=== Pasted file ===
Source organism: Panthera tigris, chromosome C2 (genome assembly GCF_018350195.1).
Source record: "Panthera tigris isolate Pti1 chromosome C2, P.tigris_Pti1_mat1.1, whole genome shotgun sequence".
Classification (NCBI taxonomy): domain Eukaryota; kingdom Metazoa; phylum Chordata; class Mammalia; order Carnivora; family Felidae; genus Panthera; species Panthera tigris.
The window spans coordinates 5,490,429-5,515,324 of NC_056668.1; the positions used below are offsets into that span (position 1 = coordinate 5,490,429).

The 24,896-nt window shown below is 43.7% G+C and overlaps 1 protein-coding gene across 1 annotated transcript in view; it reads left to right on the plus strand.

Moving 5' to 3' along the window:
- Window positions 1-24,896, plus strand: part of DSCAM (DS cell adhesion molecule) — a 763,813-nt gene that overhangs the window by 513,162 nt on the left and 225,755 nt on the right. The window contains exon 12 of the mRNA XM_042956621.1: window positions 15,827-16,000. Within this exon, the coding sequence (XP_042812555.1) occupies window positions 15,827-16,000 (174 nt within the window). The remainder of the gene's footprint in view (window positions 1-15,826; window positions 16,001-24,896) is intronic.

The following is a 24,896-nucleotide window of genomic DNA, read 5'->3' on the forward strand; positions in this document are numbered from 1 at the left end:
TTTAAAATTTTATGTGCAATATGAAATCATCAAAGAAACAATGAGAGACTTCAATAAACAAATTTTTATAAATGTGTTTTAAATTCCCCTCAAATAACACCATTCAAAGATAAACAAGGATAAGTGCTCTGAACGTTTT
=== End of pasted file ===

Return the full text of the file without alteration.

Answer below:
Source organism: Panthera tigris, chromosome C2 (genome assembly GCF_018350195.1).
Source record: "Panthera tigris isolate Pti1 chromosome C2, P.tigris_Pti1_mat1.1, whole genome shotgun sequence".
Classification (NCBI taxonomy): domain Eukaryota; kingdom Metazoa; phylum Chordata; class Mammalia; order Carnivora; family Felidae; genus Panthera; species Panthera tigris.
The window spans coordinates 5,490,429-5,515,324 of NC_056668.1; the positions used below are offsets into that span (position 1 = coordinate 5,490,429).

The 24,896-nt window shown below is 43.7% G+C and overlaps 1 protein-coding gene across 1 annotated transcript in view; it reads left to right on the plus strand.

Moving 5' to 3' along the window:
- Window positions 1-24,896, plus strand: part of DSCAM (DS cell adhesion molecule) — a 763,813-nt gene that overhangs the window by 513,162 nt on the left and 225,755 nt on the right. The window contains exon 12 of the mRNA XM_042956621.1: window positions 15,827-16,000. Within this exon, the coding sequence (XP_042812555.1) occupies window positions 15,827-16,000 (174 nt within the window). The remainder of the gene's footprint in view (window positions 1-15,826; window positions 16,001-24,896) is intronic.

The following is a 24,896-nucleotide window of genomic DNA, read 5'->3' on the forward strand; positions in this document are numbered from 1 at the left end:
TTTAAAATTTTATGTGCAATATGAAATCATCAAAGAAACAATGAGAGACTTCAATAAACAAATTTTTATAAATGTGTTTTAAATTCCCCTCAAATAACACCATTCAAAGATAAACAAGGATAAGTGCTCTGAACGTTTT